In its final report (pdf over 100 pages) into the UK's financial asset managers, the FCA has raised a number of concerns about the way the industry is failing investors.
Here are a few aspects from the report which may be of interest.
1 The asset management industry plays a vital role in the UK’s economy. Asset managers manage the savings and pensions of millions of people, making decisions for them that will affect their financial wellbeing. The UK’s asset management industry is the second largest in the world, managing around £6.9 trillion of assets. Over £1 trillion is managed for UK retail (individual) investors.
2 The services offered to investors involve searching for return, risk management and administration. The investor bears virtually all the investment risk. There are around 11 million savers with investment products such as stocks and shares ISAs. These investors are willing to put their money at risk to generate potentially greater returns than they can get through cash savings.
3 We find weak price competition in a number of areas of the asset management industry. We confirm our interim finding that there is considerable price clustering on the asset management charge for retail funds, and active charges have remained broadly stable over the last 10 years. We found high levels of profitability, with average profit margins of 36% for the firms we sampled.
4 We looked at fund performance, and the relationship between price and performance. Our evidence suggests that, on average, both actively managed and passively managed funds did not outperform their own benchmarks after fees. This finding applies for both retail and institutional investors.
5 We looked at whether some investors, when choosing between active funds may choose to invest in funds with higher charges in the expectation of achieving higher future returns. However, our additional analysis suggests that there is no clear relationship between charges and the gross performance of retail active funds in the UK. There is some evidence of a negative relationship between net returns and charges. This suggests that when choosing between active funds investors paying higher prices for funds, on average, achieve worse performance. Similar academic studies of the US mutual fund industry have typically found a negative relationship between fund charges and fund performance.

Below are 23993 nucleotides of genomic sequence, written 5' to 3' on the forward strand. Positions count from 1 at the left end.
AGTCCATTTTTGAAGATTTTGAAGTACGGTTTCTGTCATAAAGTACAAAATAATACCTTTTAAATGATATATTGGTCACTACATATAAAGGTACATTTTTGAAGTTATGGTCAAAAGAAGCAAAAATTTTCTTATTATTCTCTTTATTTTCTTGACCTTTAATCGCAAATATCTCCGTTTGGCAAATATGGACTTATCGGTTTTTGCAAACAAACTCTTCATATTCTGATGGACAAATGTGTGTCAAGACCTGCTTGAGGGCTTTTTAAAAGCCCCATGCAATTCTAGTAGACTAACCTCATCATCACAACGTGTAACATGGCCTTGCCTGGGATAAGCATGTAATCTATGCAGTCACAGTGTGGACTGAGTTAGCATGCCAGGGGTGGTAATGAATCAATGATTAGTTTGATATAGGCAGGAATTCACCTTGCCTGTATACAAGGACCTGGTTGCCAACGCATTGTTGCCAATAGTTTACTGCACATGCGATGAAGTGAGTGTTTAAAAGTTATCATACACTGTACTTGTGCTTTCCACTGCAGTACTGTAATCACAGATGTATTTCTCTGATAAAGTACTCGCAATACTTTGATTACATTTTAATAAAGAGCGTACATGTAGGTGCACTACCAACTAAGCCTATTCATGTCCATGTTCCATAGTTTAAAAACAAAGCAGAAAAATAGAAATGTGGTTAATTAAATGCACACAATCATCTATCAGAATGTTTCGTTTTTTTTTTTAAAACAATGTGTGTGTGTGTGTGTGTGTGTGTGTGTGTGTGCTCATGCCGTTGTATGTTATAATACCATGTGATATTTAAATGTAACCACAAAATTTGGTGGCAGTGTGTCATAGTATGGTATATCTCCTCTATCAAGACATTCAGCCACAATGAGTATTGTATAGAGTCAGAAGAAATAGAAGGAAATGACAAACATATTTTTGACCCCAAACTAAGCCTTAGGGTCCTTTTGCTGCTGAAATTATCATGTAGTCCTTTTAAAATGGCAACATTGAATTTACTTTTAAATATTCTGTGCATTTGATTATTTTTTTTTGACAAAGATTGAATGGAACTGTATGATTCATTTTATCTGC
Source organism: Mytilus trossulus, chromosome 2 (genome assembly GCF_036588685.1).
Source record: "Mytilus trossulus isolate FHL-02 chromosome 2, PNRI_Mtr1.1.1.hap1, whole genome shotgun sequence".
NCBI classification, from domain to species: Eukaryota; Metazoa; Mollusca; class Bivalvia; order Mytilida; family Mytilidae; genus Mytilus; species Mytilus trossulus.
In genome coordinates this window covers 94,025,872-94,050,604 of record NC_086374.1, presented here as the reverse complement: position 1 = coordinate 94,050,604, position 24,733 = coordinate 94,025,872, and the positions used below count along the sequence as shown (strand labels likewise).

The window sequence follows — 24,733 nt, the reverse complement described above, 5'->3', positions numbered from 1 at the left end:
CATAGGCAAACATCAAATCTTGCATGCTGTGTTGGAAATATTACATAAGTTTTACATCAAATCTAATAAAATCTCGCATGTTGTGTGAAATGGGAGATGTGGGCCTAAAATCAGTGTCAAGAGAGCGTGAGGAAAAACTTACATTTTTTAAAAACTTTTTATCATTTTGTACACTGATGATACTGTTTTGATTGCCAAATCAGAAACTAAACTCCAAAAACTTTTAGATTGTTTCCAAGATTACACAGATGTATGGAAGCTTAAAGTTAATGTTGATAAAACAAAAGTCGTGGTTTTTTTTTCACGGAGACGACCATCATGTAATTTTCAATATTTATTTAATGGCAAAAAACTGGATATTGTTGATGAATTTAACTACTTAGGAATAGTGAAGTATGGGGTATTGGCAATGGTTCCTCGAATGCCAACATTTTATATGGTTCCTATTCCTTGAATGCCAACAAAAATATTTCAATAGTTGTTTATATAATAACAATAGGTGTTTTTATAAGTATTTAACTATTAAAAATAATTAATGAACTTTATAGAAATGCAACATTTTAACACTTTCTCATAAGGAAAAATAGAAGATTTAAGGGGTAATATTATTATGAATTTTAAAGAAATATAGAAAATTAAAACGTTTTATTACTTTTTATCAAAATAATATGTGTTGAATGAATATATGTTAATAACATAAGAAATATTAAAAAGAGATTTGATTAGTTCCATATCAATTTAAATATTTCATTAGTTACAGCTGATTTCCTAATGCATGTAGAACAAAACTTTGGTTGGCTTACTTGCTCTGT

6 We find that it is difficult for investors to identify outperforming funds.
7 We estimate that there is around £109bn in ‘active’ funds that closely mirror the market which are significantly more expensive than passive funds.
8 There are a significant number of retail investors who are not aware they are paying charges for their asset management services.
9 Our analysis suggests that retail investors do not appear to benefit from economies of scale when pooling their money together through direct – to – consumer platforms.
Having identified some of the problems, investors should not expect any significant changes anytime soon. The FCA are now setting up working groups and further consultations and hope to report back some time later this year.
They have to consider what impact any changes will have on the attractiveness of the UK as a place to continue
ripping off small
investors doing business.
I will continue with my low cost index funds and investment trust and my low cost platforms. I would not rely too heavily on the ability of the FCA to give the best deal to the consumer but then I am a cynic!
The best way to keep fund manager on their toes is via competition from the likes of Vanguard as more and more ordinary investors switch from the expensive underperforming actively managed funds into low cost index funds. The FCA can tinker around the edges but I believe the industry will always find ways around whatever changes are brought in.
Leave a comment below if you have any views on this report.